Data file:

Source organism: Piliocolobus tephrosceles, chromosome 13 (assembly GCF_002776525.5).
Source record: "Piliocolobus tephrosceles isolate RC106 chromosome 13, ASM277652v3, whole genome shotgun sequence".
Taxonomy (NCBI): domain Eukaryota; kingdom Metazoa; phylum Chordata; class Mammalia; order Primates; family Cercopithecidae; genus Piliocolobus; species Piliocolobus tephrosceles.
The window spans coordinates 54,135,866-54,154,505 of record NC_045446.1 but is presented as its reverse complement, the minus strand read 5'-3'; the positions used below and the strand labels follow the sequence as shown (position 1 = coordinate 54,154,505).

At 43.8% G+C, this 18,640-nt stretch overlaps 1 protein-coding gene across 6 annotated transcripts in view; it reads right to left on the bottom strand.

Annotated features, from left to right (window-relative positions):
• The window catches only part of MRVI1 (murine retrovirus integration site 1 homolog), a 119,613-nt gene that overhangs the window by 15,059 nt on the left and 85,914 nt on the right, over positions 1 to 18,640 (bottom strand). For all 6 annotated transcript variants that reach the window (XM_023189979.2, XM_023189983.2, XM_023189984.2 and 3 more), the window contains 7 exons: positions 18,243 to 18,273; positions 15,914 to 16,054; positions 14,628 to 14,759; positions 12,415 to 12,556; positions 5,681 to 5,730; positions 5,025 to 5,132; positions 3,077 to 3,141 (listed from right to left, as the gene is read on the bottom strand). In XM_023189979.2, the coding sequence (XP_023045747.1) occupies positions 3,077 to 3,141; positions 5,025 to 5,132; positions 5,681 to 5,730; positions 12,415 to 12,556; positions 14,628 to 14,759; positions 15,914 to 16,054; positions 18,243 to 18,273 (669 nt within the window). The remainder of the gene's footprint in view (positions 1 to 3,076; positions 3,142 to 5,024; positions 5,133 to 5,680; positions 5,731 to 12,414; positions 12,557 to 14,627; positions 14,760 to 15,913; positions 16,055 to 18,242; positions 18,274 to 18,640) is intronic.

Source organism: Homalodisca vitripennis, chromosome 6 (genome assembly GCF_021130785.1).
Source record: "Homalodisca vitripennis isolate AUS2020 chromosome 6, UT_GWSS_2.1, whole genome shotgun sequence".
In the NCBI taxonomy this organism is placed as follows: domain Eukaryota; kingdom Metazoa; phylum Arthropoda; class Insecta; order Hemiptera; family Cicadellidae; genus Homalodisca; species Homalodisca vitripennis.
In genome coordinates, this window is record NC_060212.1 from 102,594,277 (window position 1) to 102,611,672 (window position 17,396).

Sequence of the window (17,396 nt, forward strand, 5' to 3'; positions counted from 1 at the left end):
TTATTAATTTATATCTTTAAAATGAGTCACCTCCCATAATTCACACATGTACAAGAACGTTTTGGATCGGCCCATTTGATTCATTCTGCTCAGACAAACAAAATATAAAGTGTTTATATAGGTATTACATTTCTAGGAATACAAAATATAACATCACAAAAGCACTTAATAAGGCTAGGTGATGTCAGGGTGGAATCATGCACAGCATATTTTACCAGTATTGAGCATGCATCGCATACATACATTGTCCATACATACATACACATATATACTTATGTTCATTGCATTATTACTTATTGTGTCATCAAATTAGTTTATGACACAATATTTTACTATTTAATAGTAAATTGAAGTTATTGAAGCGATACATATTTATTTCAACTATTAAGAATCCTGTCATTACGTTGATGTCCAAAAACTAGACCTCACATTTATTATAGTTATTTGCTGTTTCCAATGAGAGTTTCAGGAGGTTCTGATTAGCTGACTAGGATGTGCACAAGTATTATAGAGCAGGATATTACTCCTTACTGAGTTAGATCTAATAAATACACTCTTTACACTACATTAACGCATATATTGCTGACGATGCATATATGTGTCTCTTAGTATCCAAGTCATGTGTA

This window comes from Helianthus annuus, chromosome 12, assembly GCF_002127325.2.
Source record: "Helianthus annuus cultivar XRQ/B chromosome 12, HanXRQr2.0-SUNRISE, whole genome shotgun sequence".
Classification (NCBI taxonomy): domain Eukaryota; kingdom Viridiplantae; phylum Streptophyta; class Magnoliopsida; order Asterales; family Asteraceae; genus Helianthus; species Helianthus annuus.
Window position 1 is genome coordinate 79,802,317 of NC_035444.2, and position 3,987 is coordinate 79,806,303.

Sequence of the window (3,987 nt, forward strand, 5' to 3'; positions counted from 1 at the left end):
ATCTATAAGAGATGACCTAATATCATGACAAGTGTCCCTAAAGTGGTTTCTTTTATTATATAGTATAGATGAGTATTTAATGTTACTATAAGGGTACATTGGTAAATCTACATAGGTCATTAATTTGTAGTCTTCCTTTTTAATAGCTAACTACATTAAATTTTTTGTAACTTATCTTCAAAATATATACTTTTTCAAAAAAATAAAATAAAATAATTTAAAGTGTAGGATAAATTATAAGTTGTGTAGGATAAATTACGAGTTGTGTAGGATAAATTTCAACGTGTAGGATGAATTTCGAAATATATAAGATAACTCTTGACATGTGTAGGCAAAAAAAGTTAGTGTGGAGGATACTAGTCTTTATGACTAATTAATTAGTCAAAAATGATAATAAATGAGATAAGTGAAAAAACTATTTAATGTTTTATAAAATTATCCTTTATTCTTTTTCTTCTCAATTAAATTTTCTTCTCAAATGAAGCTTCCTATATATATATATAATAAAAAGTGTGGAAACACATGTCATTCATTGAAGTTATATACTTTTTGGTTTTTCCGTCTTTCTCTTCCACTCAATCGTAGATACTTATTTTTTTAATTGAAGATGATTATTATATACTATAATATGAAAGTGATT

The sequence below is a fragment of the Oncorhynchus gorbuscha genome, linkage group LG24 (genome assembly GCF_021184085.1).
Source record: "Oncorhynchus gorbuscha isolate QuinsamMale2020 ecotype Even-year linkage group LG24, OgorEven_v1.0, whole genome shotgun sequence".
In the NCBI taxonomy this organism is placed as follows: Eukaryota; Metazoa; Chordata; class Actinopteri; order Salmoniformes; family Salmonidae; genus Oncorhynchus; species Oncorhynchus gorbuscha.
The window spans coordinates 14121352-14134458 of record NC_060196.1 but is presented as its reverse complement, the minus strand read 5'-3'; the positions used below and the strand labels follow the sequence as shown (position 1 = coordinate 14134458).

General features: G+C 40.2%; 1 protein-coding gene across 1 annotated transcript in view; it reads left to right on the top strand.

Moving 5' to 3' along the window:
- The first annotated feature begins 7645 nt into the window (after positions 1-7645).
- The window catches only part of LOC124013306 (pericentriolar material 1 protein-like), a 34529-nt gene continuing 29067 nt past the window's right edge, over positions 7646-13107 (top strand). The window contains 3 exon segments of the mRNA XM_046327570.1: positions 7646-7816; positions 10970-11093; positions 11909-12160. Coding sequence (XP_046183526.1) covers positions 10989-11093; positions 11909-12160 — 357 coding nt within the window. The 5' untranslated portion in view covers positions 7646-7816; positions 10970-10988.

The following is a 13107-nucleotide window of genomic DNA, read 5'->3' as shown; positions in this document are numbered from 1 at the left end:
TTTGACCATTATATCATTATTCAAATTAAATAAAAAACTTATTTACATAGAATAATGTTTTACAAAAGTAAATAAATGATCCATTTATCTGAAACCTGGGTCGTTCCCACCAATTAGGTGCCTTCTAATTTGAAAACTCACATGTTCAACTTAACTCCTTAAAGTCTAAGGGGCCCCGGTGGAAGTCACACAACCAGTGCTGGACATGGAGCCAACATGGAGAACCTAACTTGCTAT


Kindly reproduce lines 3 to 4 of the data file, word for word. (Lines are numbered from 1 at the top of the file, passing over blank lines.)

Taxonomy (NCBI): domain Eukaryota; kingdom Metazoa; phylum Chordata; class Mammalia; order Primates; family Cercopithecidae; genus Piliocolobus; species Piliocolobus tephrosceles.
The window spans coordinates 54,135,866-54,154,505 of record NC_045446.1 but is presented as its reverse complement, the minus strand read 5'-3'; the positions used below and the strand labels follow the sequence as shown (position 1 = coordinate 54,154,505).